Cyberattacks need to be fought with laws at federal and state levels, ABA House resolves
The ABA House of Delegates approved a resolution calling for the modification of or creation of laws at all levels of government to fight hacking by governments or others into computer systems and networks used by lawyers and law firms. Further, it urges the U.S. government to work with other nations and groups “to develop legal mechanisms, norms and policies” to deter, prevent and punish such breaches. Speaking on behalf of the resolution, Judith Miller, co-chair of the Cybersecurity Legal Task Force that developed it, said that this is just the beginning of an expected series of resolutions for the policy-making body to consider concerning cyber threats. What has been done thus far, she said, was in the context of protecting attorney-client privilege and work-product protections because the work of lawyers is a prime target for hackers seeking, for example, information about negotiations and intellectual property.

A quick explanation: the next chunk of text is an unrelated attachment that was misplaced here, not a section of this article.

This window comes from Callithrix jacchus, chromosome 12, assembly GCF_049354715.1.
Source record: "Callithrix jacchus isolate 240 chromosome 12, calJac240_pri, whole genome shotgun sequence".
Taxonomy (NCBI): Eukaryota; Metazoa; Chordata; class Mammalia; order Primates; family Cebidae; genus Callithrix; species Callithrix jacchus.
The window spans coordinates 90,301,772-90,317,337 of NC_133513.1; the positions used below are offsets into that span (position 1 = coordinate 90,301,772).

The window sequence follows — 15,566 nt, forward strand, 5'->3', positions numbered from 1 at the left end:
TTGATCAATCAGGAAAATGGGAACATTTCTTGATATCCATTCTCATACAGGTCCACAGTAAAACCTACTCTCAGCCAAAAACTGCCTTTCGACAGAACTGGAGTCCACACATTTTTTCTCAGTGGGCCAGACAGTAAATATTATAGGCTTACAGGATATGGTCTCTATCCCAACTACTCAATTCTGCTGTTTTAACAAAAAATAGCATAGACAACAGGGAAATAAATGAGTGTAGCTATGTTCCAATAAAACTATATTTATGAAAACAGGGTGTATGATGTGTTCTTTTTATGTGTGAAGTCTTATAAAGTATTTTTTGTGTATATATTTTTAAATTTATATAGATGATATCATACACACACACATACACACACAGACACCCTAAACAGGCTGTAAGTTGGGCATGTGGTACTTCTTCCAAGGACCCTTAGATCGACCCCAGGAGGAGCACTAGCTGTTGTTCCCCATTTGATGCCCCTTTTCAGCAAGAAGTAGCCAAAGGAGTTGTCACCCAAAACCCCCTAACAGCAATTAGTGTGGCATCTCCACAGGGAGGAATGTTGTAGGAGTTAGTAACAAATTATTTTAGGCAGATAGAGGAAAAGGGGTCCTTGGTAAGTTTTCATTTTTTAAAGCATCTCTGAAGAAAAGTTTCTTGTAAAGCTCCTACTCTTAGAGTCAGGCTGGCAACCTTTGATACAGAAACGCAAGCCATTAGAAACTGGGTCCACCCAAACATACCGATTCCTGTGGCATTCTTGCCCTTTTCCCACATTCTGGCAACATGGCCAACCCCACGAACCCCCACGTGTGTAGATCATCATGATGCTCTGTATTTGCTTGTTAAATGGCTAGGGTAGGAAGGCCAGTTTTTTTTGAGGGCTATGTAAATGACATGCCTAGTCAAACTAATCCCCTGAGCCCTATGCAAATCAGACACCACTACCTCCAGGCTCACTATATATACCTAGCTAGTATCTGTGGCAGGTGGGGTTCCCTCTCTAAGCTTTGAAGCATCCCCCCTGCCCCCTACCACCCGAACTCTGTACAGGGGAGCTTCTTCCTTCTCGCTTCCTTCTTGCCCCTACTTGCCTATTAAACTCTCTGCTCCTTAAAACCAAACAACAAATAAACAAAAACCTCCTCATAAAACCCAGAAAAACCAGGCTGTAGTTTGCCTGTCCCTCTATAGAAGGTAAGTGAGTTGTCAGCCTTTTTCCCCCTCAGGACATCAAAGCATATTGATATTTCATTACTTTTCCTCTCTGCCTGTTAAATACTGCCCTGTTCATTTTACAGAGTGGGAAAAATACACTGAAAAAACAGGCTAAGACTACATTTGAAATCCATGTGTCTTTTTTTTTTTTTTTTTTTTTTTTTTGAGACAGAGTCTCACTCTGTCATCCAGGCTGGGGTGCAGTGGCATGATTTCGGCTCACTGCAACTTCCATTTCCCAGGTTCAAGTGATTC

The resolution was sponsored by the Cybersecurity Legal Task Force, co-chaired by Judith Miller and Harvey Rishikof; the standing committees on Law & National Security, on Client Protection, on Professional Discipline, on ethics and Professional Responsibility, and on Technology and Information Sstems; and the sections of Law Practice Management, Environment, of Energy and Resources; Litigation; Science & Technology Law and of Business Law; and the Law Student Divison’s Assembly.